UK drone pilots have been expecting new laws for some time now and today was the day that the British government presented new laws in Parliament. However, it is was not the long-awaited Drones Bill that many of us had expected.

Drone registration and online tests

The new laws will require drone pilots to pass online safety tests and if their unmanned aerial vehicle weighs more than 250 grams (DJI Spark weighs 300 grams), register it with the Civil Aviation Authority before making their first flight. Failing to register your drone or to pass the online test before your first flight will be a criminal offense with a maximum fine of up to £1,000.

Furthermore, the existing 400 ft maximum legal height for drone flights will only be applicable to drones weighing between 250 grams and 7 kg. Currently, this maximum height limit only applies to unmanned aerial vehicles weighing more than 7 kilograms. A 1 km exclusion zone a flight will be in place around all airport boundaries, these will include certified aerodromes, licensed aerodromes, and government aerodromes according to the EASA definition.

According to The Register, this would suggest that unlicensed but active aerodromes, as well as field strips used for smaller aircraft, would not be subjected to the one-kilometer exclusion Zone.

A spokesman for the CAA confirmed that the new laws will not repeal the existing 1,000 feet height limit for Consumer drones outfitted with a first-person-view (FPV) camera. He told The Register that “certainly, for the time being, FPV flying will not change,” and stressed that FPV drone pilots are still required to adhere to the existing guidelines in the exemption.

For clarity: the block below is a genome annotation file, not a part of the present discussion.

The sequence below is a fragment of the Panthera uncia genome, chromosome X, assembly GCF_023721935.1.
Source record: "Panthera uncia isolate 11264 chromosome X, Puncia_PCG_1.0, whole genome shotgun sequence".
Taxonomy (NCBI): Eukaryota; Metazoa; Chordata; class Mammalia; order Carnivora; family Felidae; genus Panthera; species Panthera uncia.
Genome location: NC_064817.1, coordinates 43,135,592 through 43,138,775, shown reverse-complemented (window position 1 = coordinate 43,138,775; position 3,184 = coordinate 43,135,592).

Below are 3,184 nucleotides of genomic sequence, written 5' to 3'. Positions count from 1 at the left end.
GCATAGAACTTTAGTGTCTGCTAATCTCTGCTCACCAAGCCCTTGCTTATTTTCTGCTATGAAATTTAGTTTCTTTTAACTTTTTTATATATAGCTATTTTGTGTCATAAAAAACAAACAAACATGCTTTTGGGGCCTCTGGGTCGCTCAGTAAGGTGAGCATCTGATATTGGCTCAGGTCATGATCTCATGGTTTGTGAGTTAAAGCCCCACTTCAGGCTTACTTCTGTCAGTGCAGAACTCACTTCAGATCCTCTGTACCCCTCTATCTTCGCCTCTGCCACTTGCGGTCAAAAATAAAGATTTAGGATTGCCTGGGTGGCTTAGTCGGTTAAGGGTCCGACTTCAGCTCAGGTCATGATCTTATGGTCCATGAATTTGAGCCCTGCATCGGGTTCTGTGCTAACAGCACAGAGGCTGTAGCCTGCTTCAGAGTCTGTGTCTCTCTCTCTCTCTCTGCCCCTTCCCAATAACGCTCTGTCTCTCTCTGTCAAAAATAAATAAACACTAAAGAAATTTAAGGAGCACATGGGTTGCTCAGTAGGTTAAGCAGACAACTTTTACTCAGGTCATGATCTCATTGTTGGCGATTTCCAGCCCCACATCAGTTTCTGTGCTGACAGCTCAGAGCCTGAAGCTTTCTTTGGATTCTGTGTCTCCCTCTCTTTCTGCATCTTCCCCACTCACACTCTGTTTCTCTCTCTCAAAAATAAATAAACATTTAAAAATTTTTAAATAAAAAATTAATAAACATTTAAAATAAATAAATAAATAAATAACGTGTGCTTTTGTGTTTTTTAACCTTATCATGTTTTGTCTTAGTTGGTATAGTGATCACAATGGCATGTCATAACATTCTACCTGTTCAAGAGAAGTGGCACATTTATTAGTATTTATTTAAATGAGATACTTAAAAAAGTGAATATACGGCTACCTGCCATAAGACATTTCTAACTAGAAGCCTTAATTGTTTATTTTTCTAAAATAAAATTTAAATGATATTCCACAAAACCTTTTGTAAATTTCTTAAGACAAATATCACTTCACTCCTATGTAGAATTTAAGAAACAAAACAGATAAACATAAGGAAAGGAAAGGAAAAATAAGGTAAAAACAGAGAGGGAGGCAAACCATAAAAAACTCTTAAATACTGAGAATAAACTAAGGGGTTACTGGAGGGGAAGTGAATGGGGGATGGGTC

“Whilst we want this industry to innovate and grow, we need to protect planes, helicopters and their passengers from the increasing numbers of drones in our skies. These new laws will help ensure drones are used safely and responsibly,” said aviation minister Baroness Sugg in a statement.

Not all the laws will come into effect at the same time. First, the height limitation and airport proximity rules will become effective as of July 30th, to be followed by the drone registration and online testing requirements as of November 30th, 2019

Reportedly, the new drone laws have been welcomed by most members of the drone industry. Although some, with a more critical view, had said that “it does nothing to improve the educational environment or public awareness.”

In The Register, DJI’s European public policy chief, Christian Struwe, was quoted as having said that the new laws “strike a sensible balance between protecting public safety and bringing the benefits of drone technology to British businesses and the public at large”.

What do you think about the new UK drone laws? Let us know in the comments below.

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Photo credit: Ben Birchall/PA

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